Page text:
Merkel's euro shackles

Merkel's euro shackles

Bulletin article
Katinka Barysch
28 September 2011

Chancellor Angela Merkel’s apparent inability or unwillingness to take bold steps could sink the euro. Yet is it even realistic to expect her to overcome growing opposition from within her own coalition government, a hostile public mood and the red lines drawn by a powerful constitutional court? Merkel cannot single-handedly sort out the euro-mess. But she can, and must, make the transition from a German chancellor to a European leader. 

A sigh of relief went through European capitals and trading rooms when on September 7th the German constitutional court decreed that Berlin’s participation in euro rescue missions was legal. The court did, however, set some limits and conditions. No German government will be allowed to create an open-ended transfer mechanism or liability (such as would be implicit in eurobonds). And the German parliament will have to approve not only the establishment of new bail-out mechanisms but also individual interventions. Given the edgy atmosphere that prevails in Berlin, many commentators warn that the need for case-by-case approvals could frustrate future bail-outs. 

While market analysts and media commentators are calling for eurobonds or a fiscal union, Merkel is not even sure how to push months-old reforms of the European Financial Stability Facility (EFSF) through parliament. Most likely, she will receive backing from her own CDU/CSU party and her liberal coalition partners in the crucial September 29th vote. A majority vote, however, will not necessarily settle the restive mood in her government. The liberal FDP – polling consistently below the 5 per cent needed to re-enter parliament – is grasping for a survival strategy. Traditionally pro-European and reliable, some liberals are now hoping to capitalise on a growing eurosceptic mood that is otherwise caught only by the far-left Linke party. FDP rebels are trying to get an anti-bail out motion accepted by the party base. This could force FDP parliamentarians to vote against the establishment of the EFSF’s permanent successor in December. 

The CSU, the Bavarian sister party of Merkel’s CDU, has always been dubious about too much EU integration, so its rumblings about expelling profligate countries from the eurozone are no surprise. Much more worrying are dissenting noises from within the CDU – the political home of European visionaries from Konrad Adenauer to Helmut Kohl. Open criticism is no longer confined to well-known trouble-makers such as Peter Gauweiler (author of several court cases against government policy). Even hitherto loyal and respected party grandees like Wolfgang Bosbach now promise to vote against further euro bail-out measures.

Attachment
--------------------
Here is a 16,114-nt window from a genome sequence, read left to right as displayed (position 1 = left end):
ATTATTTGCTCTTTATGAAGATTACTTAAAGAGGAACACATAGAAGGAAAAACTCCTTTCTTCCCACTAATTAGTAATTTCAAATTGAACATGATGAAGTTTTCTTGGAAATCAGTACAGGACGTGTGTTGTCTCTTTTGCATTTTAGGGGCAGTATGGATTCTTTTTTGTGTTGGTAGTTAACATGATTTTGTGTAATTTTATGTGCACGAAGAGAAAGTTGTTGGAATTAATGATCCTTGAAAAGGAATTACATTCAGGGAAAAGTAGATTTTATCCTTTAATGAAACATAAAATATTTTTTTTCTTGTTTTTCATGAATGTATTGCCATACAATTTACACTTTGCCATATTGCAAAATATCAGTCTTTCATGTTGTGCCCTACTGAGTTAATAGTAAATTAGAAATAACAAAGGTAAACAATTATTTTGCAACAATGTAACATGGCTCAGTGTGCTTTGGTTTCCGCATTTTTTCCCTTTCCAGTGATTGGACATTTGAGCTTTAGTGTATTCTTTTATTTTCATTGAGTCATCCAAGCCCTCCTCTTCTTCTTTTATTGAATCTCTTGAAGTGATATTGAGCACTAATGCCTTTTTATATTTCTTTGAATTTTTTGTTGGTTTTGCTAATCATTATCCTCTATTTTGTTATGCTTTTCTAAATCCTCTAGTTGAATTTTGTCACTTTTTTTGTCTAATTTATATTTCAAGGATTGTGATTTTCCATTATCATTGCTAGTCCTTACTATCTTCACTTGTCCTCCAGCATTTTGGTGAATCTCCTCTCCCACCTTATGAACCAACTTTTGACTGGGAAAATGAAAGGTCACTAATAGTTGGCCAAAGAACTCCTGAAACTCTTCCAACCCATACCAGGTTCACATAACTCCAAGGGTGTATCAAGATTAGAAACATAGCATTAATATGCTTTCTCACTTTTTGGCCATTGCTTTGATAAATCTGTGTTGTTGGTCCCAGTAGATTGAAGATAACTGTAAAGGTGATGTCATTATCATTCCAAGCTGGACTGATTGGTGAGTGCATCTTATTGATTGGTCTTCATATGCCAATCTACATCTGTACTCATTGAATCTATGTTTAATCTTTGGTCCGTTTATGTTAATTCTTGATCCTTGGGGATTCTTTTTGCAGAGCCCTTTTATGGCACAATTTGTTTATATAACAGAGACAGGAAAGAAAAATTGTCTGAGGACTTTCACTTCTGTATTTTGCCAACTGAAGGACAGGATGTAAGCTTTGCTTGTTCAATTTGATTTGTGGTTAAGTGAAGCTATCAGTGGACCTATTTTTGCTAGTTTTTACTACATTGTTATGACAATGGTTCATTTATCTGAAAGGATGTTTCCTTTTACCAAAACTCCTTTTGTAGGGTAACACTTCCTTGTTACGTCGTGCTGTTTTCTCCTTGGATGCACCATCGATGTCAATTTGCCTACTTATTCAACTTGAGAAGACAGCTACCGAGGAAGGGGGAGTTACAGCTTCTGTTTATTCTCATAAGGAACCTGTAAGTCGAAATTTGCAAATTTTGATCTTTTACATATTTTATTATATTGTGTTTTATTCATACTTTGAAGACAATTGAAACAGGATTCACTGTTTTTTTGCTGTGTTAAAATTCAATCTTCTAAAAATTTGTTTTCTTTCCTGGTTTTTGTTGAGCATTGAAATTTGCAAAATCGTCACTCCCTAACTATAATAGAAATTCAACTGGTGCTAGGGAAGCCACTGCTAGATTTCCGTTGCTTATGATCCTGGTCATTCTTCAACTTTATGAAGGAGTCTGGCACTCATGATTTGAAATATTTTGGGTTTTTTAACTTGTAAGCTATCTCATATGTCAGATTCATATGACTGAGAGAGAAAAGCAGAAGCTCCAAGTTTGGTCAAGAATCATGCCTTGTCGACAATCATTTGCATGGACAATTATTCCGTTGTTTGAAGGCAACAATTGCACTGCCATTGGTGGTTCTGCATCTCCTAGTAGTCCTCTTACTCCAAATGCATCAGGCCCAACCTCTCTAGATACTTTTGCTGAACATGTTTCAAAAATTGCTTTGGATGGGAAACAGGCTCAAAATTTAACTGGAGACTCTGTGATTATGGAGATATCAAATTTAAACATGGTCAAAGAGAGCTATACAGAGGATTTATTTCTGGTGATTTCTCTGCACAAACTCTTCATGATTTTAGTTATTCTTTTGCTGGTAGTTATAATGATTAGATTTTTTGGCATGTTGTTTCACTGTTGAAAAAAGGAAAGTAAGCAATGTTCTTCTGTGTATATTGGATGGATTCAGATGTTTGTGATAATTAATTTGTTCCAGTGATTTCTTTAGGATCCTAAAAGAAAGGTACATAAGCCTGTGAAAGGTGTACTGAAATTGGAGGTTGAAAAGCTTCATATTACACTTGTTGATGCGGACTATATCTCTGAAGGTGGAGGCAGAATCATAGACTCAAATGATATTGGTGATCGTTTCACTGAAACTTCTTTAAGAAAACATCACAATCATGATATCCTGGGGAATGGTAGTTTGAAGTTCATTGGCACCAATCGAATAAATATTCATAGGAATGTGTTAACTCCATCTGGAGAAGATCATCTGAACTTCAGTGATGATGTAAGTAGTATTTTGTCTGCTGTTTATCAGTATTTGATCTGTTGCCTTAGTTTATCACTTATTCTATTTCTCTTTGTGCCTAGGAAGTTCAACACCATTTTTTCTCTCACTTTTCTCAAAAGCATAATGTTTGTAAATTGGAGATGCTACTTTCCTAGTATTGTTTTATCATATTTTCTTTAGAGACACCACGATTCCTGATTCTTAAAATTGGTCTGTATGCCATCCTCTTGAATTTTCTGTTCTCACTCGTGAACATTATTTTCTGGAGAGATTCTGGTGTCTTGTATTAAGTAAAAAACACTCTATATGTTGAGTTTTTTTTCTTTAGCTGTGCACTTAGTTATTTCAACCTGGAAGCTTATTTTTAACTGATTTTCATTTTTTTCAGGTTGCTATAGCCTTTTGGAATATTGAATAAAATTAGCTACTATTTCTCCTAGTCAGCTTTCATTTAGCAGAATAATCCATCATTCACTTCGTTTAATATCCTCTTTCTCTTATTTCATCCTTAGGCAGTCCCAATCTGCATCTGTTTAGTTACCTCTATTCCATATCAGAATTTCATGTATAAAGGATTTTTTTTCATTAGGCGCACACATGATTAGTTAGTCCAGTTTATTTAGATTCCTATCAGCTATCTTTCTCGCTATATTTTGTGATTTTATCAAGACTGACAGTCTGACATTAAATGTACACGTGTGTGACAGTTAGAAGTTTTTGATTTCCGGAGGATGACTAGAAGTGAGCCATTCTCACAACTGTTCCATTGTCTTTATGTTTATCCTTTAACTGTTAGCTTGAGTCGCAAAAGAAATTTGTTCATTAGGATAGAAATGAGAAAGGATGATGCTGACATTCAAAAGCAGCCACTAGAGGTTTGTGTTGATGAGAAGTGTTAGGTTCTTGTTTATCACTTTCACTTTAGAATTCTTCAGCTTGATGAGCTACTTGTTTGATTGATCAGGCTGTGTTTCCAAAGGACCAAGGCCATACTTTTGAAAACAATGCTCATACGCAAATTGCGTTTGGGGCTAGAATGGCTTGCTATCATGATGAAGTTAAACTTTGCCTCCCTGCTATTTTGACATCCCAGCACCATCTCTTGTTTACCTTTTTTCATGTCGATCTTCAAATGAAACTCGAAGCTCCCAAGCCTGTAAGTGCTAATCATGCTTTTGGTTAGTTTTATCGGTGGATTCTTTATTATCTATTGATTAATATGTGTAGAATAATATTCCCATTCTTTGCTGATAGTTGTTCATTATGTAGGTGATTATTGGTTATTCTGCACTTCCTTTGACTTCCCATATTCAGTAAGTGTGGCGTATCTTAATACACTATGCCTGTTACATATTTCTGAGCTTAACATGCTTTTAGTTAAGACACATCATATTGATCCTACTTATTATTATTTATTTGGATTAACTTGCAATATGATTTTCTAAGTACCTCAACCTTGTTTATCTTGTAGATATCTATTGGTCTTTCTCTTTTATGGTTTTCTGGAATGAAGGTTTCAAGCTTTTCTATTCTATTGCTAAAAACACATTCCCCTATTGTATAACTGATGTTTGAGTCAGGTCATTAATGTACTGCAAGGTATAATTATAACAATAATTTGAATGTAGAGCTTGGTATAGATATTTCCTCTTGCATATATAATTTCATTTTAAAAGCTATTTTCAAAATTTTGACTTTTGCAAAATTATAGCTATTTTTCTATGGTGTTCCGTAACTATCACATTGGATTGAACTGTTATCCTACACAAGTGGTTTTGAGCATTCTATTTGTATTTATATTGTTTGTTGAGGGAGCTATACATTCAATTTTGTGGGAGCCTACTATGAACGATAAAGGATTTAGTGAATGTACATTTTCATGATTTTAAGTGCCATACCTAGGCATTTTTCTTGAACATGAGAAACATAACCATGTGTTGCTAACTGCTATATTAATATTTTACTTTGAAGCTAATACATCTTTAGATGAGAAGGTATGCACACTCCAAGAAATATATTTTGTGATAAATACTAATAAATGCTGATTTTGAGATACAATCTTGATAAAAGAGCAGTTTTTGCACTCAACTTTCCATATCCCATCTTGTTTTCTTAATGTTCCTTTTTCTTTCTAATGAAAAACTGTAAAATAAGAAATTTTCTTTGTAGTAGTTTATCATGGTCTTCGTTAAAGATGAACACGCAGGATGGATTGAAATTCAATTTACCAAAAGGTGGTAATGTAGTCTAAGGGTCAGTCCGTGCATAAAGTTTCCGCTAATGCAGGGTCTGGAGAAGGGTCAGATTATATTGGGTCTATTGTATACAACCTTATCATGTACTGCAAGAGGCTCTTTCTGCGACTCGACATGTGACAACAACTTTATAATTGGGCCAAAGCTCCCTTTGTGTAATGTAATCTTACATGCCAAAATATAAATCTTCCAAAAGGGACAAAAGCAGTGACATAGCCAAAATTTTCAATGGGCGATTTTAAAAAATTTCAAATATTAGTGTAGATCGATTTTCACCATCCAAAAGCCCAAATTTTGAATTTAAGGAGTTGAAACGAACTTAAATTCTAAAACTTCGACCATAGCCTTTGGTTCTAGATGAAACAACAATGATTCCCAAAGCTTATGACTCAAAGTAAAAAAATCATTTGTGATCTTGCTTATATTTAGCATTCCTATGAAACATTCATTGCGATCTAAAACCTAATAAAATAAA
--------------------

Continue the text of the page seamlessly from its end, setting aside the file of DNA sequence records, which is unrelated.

Nevertheless, the number of dissidents in Merkel’s party is still small, while most CDU members remain pro-European. More important, no-one in the coalition has an interest in a government break-up – which would follow an open revolt against Merkel’s euro policies. Although the CDU/CSU is still leading in opinion polls, the centre-left SPD and the Greens together could expect to gain a majority in an early election – and that despite both parties backing the idea of eurobonds. 

The puzzling popularity of the pro-European opposition is indicative of the Germans’ confusion about the euro crisis. Polls show that three-quarters of Germans do not want to give more money to the EFSF, and a solid majority is against eurobonds. At the same time, almost two-thirds support more European integration and three-quarters blame financial markets rather than politicians for the euro crisis. This is a public mood that looks malleable. What is more, Merkel’s attempts to follow rather than shape public opinion have not worked out for her. Neither her dithering over the euro, nor the U-turn on nuclear power, nor the hands-off approach to Libya have halted a string of regional election defeats. 

Many Germans crave stronger leadership. They re-elected Gerhard Schröder, nicknamed the basta-chancellor for his table-thumping habits. They admired former Minister Karl-Theodor zu Guttenberg exactly because he often acted out of conviction and against the public mood. They may well reward Angela Merkel at the next ballot if she shows more courage and conviction. 

In any case, Germany’s usually crowded electoral calendar will now give the government an 18-month reprieve before the next batch of regional contests and the general election in 2013. It will be hard for Angela Merkel to navigate an anxious and fractious domestic political scene while at the same time taking the drastic steps that are now needed to hold the eurozone together. If she manages, she might be remembered as the lady who saved the euro. If the euro splinters under her watch, her political career and legacy will be destroyed.

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